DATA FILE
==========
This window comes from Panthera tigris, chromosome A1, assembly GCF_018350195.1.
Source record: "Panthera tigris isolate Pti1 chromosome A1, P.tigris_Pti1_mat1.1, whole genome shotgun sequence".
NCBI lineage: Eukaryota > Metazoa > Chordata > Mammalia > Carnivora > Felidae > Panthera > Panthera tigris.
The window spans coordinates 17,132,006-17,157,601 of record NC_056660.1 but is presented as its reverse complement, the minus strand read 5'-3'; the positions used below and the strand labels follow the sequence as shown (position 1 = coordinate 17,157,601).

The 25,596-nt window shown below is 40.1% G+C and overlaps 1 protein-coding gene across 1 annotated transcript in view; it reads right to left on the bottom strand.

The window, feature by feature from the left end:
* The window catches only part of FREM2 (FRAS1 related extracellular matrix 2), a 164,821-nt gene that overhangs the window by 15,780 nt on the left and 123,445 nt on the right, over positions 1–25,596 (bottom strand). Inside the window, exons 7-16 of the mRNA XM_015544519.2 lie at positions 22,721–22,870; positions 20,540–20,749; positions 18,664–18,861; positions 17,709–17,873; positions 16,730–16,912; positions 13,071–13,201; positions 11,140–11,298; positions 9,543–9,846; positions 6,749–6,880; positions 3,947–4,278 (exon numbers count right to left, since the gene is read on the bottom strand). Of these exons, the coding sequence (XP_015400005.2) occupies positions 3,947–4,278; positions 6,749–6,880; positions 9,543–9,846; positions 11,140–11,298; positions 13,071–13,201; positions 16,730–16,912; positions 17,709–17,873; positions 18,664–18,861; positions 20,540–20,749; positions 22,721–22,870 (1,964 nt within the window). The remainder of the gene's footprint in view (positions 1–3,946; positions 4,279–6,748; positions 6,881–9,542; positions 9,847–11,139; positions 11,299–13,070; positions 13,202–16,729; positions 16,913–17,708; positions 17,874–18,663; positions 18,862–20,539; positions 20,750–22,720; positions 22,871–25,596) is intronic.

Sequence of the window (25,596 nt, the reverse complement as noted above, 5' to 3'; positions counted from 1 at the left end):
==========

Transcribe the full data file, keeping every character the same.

This window comes from Panthera tigris, chromosome A1, assembly GCF_018350195.1.
Source record: "Panthera tigris isolate Pti1 chromosome A1, P.tigris_Pti1_mat1.1, whole genome shotgun sequence".
NCBI lineage: Eukaryota > Metazoa > Chordata > Mammalia > Carnivora > Felidae > Panthera > Panthera tigris.
The window spans coordinates 17,132,006-17,157,601 of record NC_056660.1 but is presented as its reverse complement, the minus strand read 5'-3'; the positions used below and the strand labels follow the sequence as shown (position 1 = coordinate 17,157,601).

The 25,596-nt window shown below is 40.1% G+C and overlaps 1 protein-coding gene across 1 annotated transcript in view; it reads right to left on the bottom strand.

The window, feature by feature from the left end:
* The window catches only part of FREM2 (FRAS1 related extracellular matrix 2), a 164,821-nt gene that overhangs the window by 15,780 nt on the left and 123,445 nt on the right, over positions 1–25,596 (bottom strand). Inside the window, exons 7-16 of the mRNA XM_015544519.2 lie at positions 22,721–22,870; positions 20,540–20,749; positions 18,664–18,861; positions 17,709–17,873; positions 16,730–16,912; positions 13,071–13,201; positions 11,140–11,298; positions 9,543–9,846; positions 6,749–6,880; positions 3,947–4,278 (exon numbers count right to left, since the gene is read on the bottom strand). Of these exons, the coding sequence (XP_015400005.2) occupies positions 3,947–4,278; positions 6,749–6,880; positions 9,543–9,846; positions 11,140–11,298; positions 13,071–13,201; positions 16,730–16,912; positions 17,709–17,873; positions 18,664–18,861; positions 20,540–20,749; positions 22,721–22,870 (1,964 nt within the window). The remainder of the gene's footprint in view (positions 1–3,946; positions 4,279–6,748; positions 6,881–9,542; positions 9,847–11,139; positions 11,299–13,070; positions 13,202–16,729; positions 16,913–17,708; positions 17,874–18,663; positions 18,862–20,539; positions 20,750–22,720; positions 22,871–25,596) is intronic.

Sequence of the window (25,596 nt, the reverse complement as noted above, 5' to 3'; positions counted from 1 at the left end):